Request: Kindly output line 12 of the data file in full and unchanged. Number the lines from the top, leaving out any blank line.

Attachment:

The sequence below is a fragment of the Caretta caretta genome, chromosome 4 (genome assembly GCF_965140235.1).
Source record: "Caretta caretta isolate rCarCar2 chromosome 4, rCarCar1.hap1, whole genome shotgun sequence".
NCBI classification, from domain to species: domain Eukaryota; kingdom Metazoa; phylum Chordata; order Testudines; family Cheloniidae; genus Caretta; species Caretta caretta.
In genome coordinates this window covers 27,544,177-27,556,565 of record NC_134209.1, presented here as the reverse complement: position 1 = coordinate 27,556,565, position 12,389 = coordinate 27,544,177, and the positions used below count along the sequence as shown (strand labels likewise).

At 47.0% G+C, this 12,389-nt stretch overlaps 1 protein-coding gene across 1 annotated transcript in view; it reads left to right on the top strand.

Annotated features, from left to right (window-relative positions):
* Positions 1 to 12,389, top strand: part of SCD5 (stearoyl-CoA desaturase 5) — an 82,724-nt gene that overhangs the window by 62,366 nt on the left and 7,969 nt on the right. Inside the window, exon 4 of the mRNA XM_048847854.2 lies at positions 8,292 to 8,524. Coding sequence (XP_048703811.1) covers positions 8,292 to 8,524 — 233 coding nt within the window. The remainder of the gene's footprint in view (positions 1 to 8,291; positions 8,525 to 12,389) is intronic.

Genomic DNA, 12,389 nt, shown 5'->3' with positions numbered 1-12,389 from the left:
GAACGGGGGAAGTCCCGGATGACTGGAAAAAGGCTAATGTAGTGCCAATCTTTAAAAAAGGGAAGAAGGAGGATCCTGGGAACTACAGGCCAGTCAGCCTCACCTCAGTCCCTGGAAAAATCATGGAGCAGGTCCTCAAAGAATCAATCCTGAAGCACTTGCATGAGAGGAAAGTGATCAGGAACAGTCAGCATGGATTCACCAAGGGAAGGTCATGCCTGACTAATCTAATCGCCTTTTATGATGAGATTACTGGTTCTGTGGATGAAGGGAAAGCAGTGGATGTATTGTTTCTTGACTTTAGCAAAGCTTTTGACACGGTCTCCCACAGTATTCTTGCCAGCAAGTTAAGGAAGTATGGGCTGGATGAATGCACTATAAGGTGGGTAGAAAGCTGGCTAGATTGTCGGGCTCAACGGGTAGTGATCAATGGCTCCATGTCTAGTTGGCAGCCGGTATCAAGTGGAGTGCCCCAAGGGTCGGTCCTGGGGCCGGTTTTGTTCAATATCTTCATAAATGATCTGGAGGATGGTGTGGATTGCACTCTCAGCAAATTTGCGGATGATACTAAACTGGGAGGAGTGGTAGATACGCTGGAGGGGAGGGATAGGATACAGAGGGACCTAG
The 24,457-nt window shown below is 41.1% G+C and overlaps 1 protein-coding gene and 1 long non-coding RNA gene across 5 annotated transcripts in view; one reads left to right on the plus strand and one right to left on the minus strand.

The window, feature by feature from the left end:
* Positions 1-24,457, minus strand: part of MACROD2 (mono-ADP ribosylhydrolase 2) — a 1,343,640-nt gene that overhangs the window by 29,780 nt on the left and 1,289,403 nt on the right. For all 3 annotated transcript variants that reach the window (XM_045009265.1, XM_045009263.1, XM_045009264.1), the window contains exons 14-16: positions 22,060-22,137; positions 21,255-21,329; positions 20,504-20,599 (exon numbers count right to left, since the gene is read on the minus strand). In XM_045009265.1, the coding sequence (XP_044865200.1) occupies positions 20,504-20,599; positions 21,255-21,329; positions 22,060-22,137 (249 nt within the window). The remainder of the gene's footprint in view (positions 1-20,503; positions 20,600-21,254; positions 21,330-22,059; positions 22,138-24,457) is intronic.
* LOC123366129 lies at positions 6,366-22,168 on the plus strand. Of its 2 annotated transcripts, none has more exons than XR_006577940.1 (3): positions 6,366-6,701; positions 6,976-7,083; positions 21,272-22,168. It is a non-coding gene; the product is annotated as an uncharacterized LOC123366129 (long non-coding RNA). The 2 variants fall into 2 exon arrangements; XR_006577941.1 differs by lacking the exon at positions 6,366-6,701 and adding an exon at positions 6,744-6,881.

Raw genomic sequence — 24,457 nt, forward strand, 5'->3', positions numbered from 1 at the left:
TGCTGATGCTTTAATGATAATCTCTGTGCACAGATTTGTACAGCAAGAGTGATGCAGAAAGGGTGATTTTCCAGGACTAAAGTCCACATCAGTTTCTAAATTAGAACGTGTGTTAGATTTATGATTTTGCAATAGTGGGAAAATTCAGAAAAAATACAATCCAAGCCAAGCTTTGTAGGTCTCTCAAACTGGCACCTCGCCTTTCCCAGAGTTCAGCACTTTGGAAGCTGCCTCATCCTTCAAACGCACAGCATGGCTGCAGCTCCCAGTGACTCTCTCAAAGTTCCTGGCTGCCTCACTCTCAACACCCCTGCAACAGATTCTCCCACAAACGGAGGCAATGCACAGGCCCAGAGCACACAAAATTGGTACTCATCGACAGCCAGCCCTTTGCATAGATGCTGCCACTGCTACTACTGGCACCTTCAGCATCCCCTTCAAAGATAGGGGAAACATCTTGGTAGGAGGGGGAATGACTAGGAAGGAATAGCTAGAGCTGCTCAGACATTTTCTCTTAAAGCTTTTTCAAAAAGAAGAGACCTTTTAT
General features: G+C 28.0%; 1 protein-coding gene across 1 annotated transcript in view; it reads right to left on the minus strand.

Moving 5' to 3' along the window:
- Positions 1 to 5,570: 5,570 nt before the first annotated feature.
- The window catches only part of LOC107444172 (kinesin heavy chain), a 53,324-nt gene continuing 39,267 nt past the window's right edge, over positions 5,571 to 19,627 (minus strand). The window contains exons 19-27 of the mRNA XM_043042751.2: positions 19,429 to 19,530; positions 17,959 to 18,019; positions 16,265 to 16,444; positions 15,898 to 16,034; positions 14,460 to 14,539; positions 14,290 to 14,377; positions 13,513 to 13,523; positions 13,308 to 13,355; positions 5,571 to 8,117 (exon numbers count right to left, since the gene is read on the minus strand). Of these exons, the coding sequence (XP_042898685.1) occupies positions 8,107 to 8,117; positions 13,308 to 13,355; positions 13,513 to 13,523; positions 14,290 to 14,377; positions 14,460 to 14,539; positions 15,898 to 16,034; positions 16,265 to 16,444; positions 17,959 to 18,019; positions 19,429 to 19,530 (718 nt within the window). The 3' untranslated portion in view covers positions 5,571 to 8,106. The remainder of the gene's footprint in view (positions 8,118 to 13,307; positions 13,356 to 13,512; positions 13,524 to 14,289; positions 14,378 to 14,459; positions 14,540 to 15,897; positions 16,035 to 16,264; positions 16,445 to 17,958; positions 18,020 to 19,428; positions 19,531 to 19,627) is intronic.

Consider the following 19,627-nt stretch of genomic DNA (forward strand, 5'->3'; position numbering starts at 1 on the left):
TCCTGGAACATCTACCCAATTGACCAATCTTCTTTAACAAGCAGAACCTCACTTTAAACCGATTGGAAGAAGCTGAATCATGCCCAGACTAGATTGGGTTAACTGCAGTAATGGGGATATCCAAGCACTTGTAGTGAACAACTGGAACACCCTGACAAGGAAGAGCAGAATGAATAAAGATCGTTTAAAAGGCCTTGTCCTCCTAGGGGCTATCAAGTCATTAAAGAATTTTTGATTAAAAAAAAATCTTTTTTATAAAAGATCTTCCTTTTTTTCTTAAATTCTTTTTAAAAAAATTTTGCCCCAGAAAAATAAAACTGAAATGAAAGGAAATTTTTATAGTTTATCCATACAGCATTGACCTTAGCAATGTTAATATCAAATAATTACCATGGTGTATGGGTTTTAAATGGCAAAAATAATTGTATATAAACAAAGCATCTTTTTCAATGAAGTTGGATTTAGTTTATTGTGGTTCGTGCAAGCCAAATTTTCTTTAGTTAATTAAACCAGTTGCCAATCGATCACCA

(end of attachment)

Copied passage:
* Positions 1-24,457, minus strand: part of MACROD2 (mono-ADP ribosylhydrolase 2) — a 1,343,640-nt gene that overhangs the window by 29,780 nt on the left and 1,289,403 nt on the right. For all 3 annotated transcript variants that reach the window (XM_045009265.1, XM_045009263.1, XM_045009264.1), the window contains exons 14-16: positions 22,060-22,137; positions 21,255-21,329; positions 20,504-20,599 (exon numbers count right to left, since the gene is read on the minus strand). In XM_045009265.1, the coding sequence (XP_044865200.1) occupies positions 20,504-20,599; positions 21,255-21,329; positions 22,060-22,137 (249 nt within the window). The remainder of the gene's footprint in view (positions 1-20,503; positions 20,600-21,254; positions 21,330-22,059; positions 22,138-24,457) is intronic.